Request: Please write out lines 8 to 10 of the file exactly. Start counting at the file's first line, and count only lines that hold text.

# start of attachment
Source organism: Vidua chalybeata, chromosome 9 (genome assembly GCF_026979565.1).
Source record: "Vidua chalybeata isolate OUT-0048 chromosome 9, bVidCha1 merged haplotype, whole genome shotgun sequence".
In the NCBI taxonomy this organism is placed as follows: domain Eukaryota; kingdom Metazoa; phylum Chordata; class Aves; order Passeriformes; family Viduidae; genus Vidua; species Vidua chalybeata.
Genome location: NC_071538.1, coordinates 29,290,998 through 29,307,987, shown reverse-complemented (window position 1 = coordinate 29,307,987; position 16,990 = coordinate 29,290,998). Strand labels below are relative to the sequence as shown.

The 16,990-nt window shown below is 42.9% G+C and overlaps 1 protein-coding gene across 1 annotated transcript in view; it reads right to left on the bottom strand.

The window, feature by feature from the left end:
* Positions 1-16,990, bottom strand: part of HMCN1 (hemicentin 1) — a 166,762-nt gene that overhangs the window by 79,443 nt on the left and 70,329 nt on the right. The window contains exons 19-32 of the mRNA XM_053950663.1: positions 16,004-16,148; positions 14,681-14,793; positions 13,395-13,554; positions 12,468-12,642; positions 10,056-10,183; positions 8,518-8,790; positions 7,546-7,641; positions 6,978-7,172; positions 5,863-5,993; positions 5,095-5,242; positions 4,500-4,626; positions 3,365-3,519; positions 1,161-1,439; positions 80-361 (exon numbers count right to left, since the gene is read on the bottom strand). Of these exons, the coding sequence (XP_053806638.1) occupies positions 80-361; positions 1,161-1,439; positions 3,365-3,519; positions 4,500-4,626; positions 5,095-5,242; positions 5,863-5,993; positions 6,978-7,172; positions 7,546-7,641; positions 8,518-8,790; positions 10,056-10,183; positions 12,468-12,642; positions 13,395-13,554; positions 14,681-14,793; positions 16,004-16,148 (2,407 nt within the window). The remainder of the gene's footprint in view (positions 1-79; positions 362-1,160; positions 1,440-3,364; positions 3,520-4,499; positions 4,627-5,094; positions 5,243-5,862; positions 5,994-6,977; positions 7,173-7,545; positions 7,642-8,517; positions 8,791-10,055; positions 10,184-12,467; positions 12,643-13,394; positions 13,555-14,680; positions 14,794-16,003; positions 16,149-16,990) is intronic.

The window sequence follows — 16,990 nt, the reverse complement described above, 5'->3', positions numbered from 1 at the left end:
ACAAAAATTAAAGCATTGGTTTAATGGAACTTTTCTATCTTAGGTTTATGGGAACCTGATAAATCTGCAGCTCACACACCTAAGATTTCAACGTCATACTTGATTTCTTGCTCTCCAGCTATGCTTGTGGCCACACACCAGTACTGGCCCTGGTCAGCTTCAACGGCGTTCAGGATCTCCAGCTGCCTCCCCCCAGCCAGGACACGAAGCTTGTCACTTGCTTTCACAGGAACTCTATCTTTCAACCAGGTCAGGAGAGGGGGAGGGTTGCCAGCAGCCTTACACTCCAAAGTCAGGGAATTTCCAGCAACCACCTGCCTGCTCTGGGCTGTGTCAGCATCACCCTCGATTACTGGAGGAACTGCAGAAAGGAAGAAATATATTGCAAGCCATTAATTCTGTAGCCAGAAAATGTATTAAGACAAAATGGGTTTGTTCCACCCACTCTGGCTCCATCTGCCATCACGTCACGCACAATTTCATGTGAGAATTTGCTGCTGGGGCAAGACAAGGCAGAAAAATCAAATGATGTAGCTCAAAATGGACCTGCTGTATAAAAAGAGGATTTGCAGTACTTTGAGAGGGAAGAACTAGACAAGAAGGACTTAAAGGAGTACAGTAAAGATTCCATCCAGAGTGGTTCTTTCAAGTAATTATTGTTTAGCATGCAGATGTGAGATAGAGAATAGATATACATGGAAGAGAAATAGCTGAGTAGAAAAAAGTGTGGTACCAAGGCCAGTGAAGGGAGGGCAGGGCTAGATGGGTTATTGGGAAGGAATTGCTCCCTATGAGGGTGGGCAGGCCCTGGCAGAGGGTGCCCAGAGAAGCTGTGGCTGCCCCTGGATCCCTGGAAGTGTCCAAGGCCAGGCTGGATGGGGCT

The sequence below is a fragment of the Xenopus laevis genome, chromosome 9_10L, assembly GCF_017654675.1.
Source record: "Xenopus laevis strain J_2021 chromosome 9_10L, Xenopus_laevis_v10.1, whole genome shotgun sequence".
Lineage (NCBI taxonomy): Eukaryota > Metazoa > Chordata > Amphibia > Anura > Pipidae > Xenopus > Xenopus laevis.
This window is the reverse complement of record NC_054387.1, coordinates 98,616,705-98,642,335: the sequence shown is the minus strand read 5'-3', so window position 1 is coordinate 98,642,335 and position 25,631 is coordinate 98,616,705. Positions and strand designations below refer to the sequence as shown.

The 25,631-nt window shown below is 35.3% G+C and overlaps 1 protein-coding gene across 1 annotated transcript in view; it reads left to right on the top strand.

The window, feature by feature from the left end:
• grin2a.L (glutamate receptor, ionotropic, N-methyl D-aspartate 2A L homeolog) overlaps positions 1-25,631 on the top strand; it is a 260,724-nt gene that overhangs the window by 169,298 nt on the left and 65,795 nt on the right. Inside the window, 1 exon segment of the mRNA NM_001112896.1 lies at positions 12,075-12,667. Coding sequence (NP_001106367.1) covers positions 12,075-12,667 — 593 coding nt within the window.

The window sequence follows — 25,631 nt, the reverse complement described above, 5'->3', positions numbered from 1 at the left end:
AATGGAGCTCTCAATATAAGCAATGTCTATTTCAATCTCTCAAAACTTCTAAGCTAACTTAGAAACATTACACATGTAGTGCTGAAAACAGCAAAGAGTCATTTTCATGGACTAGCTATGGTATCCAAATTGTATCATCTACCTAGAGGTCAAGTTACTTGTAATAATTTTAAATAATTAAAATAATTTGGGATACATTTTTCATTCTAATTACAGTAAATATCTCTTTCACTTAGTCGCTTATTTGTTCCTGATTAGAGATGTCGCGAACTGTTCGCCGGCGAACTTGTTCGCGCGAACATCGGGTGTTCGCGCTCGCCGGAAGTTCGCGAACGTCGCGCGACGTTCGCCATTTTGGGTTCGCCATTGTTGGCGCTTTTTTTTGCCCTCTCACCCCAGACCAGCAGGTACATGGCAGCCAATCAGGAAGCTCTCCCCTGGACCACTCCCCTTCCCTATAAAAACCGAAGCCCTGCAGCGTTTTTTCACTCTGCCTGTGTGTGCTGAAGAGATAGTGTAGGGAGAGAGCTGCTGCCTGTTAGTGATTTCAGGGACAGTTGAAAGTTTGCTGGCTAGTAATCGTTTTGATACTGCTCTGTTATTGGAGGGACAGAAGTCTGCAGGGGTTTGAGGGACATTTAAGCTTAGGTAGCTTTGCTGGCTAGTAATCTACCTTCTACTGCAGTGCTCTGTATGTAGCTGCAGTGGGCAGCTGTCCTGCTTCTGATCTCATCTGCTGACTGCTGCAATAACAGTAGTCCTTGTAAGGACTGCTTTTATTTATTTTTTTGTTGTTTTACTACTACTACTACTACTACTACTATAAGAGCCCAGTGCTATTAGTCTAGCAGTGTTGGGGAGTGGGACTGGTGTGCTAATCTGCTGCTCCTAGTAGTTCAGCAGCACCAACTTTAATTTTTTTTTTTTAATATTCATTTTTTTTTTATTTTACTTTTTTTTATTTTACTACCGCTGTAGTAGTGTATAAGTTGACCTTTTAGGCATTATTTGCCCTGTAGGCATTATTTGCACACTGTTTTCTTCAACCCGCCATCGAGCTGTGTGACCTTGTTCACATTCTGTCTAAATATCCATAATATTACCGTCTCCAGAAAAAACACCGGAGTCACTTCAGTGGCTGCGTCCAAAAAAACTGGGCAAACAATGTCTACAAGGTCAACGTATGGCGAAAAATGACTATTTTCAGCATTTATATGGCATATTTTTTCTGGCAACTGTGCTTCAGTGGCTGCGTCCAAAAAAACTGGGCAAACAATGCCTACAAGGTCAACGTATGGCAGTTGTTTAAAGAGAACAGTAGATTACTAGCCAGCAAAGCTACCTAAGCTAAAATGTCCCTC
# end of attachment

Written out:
The window sequence follows — 16,990 nt, the reverse complement described above, 5'->3', positions numbered from 1 at the left end:
ACAAAAATTAAAGCATTGGTTTAATGGAACTTTTCTATCTTAGGTTTATGGGAACCTGATAAATCTGCAGCTCACACACCTAAGATTTCAACGTCATACTTGATTTCTTGCTCTCCAGCTATGCTTGTGGCCACACACCAGTACTGGCCCTGGTCAGCTTCAACGGCGTTCAGGATCTCCAGCTGCCTCCCCCCAGCCAGGACACGAAGCTTGTCACTTGCTTTCACAGGAACTCTATCTTTCAACCAGGTCAGGAGAGGGGGAGGGTTGCCAGCAGCCTTACACTCCAAAGTCAGGGAATTTCCAGCAACCACCTGCCTGCTCTGGGCTGTGTCAGCATCACCCTCGATTACTGGAGGAACTGCAGAAAGGAAGAAATATATTGCAAGCCATTAATTCTGTAGCCAGAAAATGTATTAAGACAAAATGGGTTTGTTCCACCCACTCTGGCTCCATCTGCCATCACGTCACGCACAATTTCATGTGAGAATTTGCTGCTGGGGCAAGACAAGGCAGAAAAATCAAATGATGTAGCTCAAAATGGACCTGCTGTATAAAAAGAGGATTTGCAGTACTTTGAGAGGGAAGAACTAGACAAGAAGGACTTAAAGGAGTACAGTAAAGATTCCATCCAGAGTGGTTCTTTCAAGTAATTATTGTTTAGCATGCAGATGTGAGATAGAGAATAGATATACATGGAAGAGAAATAGCTGAGTAGAAAAAAGTGTGGTACCAAGGCCAGTGAAGGGAGGGCAGGGCTAGATGGGTTATTGGGAAGGAATTGCTCCCTATGAGGGTGGGCAGGCCCTGGCAGAGGGTGCCCAGAGAAGCTGTGGCTGCCCCTGGATCCCTGGAAGTGTCCAAGGCCAGGCTGGATGGGGCT

The sequence below is a fragment of the Xenopus laevis genome, chromosome 9_10L, assembly GCF_017654675.1.